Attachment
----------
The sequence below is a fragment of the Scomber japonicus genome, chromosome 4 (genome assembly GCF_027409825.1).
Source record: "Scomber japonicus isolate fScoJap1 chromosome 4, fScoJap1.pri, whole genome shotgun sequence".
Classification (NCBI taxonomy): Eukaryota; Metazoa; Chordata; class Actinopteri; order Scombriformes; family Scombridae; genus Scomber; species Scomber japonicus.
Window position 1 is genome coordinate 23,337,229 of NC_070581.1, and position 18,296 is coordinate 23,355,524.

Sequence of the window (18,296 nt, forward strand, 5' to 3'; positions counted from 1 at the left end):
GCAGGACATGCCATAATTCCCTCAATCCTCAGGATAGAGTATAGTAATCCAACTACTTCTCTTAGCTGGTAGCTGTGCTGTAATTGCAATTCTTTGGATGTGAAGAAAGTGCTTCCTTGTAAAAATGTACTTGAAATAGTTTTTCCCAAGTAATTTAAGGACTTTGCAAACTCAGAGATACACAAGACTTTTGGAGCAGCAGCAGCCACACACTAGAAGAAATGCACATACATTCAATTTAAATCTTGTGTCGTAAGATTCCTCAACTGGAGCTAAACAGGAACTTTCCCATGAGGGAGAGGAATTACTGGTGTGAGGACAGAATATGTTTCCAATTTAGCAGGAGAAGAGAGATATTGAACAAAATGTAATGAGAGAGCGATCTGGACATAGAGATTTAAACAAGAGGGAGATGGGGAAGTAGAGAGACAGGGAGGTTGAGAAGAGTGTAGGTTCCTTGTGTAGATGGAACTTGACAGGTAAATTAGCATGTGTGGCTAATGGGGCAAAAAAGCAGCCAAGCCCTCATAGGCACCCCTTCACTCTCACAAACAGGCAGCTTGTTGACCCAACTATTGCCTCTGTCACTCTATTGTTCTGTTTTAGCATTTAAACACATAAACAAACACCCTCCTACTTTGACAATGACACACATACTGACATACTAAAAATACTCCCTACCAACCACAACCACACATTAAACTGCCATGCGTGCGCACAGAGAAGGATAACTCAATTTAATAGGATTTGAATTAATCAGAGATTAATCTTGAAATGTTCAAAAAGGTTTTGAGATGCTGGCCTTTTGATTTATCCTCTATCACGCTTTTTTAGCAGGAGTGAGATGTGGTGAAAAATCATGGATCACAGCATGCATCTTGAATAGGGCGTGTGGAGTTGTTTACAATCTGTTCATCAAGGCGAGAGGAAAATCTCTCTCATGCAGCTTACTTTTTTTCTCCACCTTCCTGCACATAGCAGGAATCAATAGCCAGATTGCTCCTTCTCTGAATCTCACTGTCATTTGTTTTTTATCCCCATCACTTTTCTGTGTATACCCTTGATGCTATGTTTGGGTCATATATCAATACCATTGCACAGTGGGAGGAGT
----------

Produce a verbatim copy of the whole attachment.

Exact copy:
The sequence below is a fragment of the Scomber japonicus genome, chromosome 4 (genome assembly GCF_027409825.1).
Source record: "Scomber japonicus isolate fScoJap1 chromosome 4, fScoJap1.pri, whole genome shotgun sequence".
Classification (NCBI taxonomy): Eukaryota; Metazoa; Chordata; class Actinopteri; order Scombriformes; family Scombridae; genus Scomber; species Scomber japonicus.
Window position 1 is genome coordinate 23,337,229 of NC_070581.1, and position 18,296 is coordinate 23,355,524.

Sequence of the window (18,296 nt, forward strand, 5' to 3'; positions counted from 1 at the left end):
GCAGGACATGCCATAATTCCCTCAATCCTCAGGATAGAGTATAGTAATCCAACTACTTCTCTTAGCTGGTAGCTGTGCTGTAATTGCAATTCTTTGGATGTGAAGAAAGTGCTTCCTTGTAAAAATGTACTTGAAATAGTTTTTCCCAAGTAATTTAAGGACTTTGCAAACTCAGAGATACACAAGACTTTTGGAGCAGCAGCAGCCACACACTAGAAGAAATGCACATACATTCAATTTAAATCTTGTGTCGTAAGATTCCTCAACTGGAGCTAAACAGGAACTTTCCCATGAGGGAGAGGAATTACTGGTGTGAGGACAGAATATGTTTCCAATTTAGCAGGAGAAGAGAGATATTGAACAAAATGTAATGAGAGAGCGATCTGGACATAGAGATTTAAACAAGAGGGAGATGGGGAAGTAGAGAGACAGGGAGGTTGAGAAGAGTGTAGGTTCCTTGTGTAGATGGAACTTGACAGGTAAATTAGCATGTGTGGCTAATGGGGCAAAAAAGCAGCCAAGCCCTCATAGGCACCCCTTCACTCTCACAAACAGGCAGCTTGTTGACCCAACTATTGCCTCTGTCACTCTATTGTTCTGTTTTAGCATTTAAACACATAAACAAACACCCTCCTACTTTGACAATGACACACATACTGACATACTAAAAATACTCCCTACCAACCACAACCACACATTAAACTGCCATGCGTGCGCACAGAGAAGGATAACTCAATTTAATAGGATTTGAATTAATCAGAGATTAATCTTGAAATGTTCAAAAAGGTTTTGAGATGCTGGCCTTTTGATTTATCCTCTATCACGCTTTTTTAGCAGGAGTGAGATGTGGTGAAAAATCATGGATCACAGCATGCATCTTGAATAGGGCGTGTGGAGTTGTTTACAATCTGTTCATCAAGGCGAGAGGAAAATCTCTCTCATGCAGCTTACTTTTTTTCTCCACCTTCCTGCACATAGCAGGAATCAATAGCCAGATTGCTCCTTCTCTGAATCTCACTGTCATTTGTTTTTTATCCCCATCACTTTTCTGTGTATACCCTTGATGCTATGTTTGGGTCATATATCAATACCATTGCACAGTGGGAGGAGT